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Mass grave from the Battle of Wittstock

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  • Mass grave from the Battle of Wittstock

    Article in Der Spiegel


    Europe's soil is blood-soaked from centuries of fighting but rarely yields mass graves from battles that took place before the two world wars. One such grave has now been found near Berlin with over 100 soldiers who died in the 1636 Battle of Wittstock. Archaeologists say they can learn much from the skeletons which show terrible wounds.
    ...
    Historians and archaeologists called to examine the neat rows of skeletons quickly concluded that they were men who died in the Battle of Wittstock on October 4, 1636, when a Protestant army of 16,000 Swedes beat a force of 22,000 from the Catholic alliance of the Holy Roman empire and Saxony. Some 6,000 men died in the fighting.

    Archaeologists are now excavating the site and have started to examine the skeletons, many of which show the dreadful battlefield wounds that killed them - bones smashed by heavy blades, skulls torn open by musket balls.
    The rarity of such graves may seem astonishing given the hundreds of battles that shaped Europe's blood-drenched history. But the battlefields often stretched over a number of square miles, and the dead tended to be buried individually where they fell.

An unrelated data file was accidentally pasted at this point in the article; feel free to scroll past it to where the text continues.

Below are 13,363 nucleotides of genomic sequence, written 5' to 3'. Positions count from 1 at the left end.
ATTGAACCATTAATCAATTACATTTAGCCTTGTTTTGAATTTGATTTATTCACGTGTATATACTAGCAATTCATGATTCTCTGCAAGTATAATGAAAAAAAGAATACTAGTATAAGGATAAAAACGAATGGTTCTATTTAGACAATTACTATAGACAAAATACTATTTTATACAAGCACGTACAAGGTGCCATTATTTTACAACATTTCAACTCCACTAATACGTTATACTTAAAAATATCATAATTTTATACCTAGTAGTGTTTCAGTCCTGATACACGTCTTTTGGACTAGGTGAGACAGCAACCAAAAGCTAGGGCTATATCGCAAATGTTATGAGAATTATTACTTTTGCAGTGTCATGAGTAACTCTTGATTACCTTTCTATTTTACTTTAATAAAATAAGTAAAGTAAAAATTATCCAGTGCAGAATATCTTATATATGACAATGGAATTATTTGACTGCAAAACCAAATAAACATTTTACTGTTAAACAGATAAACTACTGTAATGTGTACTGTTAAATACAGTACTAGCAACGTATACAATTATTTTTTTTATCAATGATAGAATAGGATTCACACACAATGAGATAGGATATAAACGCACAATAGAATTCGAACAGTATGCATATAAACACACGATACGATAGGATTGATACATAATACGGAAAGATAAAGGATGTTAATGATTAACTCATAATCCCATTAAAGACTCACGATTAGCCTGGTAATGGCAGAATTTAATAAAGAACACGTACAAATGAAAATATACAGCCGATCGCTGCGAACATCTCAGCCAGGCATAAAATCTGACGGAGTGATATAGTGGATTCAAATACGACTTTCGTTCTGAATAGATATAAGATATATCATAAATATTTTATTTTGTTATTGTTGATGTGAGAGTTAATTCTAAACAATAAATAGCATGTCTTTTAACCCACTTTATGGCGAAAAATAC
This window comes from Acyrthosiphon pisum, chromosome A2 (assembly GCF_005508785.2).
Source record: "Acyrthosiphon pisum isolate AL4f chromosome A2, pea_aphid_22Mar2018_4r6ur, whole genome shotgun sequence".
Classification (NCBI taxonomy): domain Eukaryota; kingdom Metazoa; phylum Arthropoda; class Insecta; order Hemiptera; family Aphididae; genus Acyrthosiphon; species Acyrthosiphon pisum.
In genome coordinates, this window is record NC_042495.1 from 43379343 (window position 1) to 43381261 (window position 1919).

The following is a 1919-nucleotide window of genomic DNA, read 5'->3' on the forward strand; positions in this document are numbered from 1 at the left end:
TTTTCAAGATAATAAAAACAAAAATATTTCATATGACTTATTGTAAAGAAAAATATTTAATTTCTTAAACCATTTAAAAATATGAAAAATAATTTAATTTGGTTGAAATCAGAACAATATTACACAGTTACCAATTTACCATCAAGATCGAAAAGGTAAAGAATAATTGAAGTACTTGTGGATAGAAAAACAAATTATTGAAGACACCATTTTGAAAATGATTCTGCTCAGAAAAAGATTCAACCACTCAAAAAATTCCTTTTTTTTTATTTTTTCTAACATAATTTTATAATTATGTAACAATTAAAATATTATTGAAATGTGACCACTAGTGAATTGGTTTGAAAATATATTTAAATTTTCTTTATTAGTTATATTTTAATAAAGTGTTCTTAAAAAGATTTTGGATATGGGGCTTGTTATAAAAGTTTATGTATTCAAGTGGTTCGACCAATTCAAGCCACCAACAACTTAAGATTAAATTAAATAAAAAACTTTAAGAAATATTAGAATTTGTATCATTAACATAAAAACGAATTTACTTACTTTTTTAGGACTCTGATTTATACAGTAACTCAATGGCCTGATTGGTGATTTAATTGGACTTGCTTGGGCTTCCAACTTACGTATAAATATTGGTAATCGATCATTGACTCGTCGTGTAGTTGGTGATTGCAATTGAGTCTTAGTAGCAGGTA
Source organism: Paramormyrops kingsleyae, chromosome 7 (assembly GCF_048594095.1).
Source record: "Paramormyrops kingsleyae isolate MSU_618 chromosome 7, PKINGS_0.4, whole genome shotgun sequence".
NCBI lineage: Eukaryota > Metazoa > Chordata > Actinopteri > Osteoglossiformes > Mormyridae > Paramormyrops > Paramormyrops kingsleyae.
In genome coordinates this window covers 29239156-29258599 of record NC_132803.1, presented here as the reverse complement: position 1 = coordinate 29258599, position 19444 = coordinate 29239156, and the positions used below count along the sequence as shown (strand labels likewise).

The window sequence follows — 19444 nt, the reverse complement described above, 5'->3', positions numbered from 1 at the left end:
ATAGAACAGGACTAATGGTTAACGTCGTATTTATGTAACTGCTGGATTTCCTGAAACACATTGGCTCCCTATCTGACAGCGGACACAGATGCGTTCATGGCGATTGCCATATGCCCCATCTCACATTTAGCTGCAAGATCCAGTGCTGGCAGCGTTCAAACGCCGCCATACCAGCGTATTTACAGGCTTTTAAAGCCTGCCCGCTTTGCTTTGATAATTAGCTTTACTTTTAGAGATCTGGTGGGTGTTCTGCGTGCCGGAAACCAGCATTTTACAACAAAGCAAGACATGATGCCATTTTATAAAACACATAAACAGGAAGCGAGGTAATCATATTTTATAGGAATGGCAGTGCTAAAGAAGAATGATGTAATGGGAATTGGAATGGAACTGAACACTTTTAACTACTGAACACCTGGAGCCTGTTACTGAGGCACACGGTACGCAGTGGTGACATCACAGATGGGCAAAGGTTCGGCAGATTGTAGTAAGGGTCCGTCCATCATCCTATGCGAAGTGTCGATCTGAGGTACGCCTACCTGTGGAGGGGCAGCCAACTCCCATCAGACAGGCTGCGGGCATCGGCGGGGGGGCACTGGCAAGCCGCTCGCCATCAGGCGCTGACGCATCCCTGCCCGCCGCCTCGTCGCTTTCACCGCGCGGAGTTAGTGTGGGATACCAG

"They were stripped of clothing and weapons and anything else usable and usually just buried on the spot," said Grothe. "People didn't want to cart the corpses from one place to another."

    Only Four Other Mass Graves
    She said that apart from the find in Wittstock, only four other mass graves in Europe that were associated with specific battles had been discovered:
    * on the Baltic island of Gotland, dating from a 1361 battle between Sweden and Denmark
    * in the northern English village of Towton. A grave containing 43 soldiers was discovered underneath Towton Hall in 1996. They are believed to have died in the Battle of Towton in 1461 during the English Wars of the Roses
    * a grave in northern Germany linked to the Battle of Hemmingstedt in 1500 when peasants defeated an army of knights
    * in Vilnius, the capital of Lithuania, where the remains of 2,000 soldiers from Napoleon's Grand Army were found in 2002. They died during Napoleon's disastrous retreat from Moscow. Many of the skeletons were found curled up and undamaged, suggesting they were killed by cold, not cannonballs or bullets.
    ...
    "We can get exciting insights into the lives of the soldiers," she said. "For example we can find out things about the men's general health from their tooth decay. At least three bodies show signs of syphilis. And we can check the bones for disease and examine the impact on the bodies of the strains of the soldiers' life - carrying heavy weapons, shoving cannon, hauling baggage trains."
    Most of the corpses had been stripped before they were buried and only evidence of their undergarments remains in the form of metal hooks and loops, she said. "Everything that was usable in any way was taken off them -- shoes, weapons, upper clothing."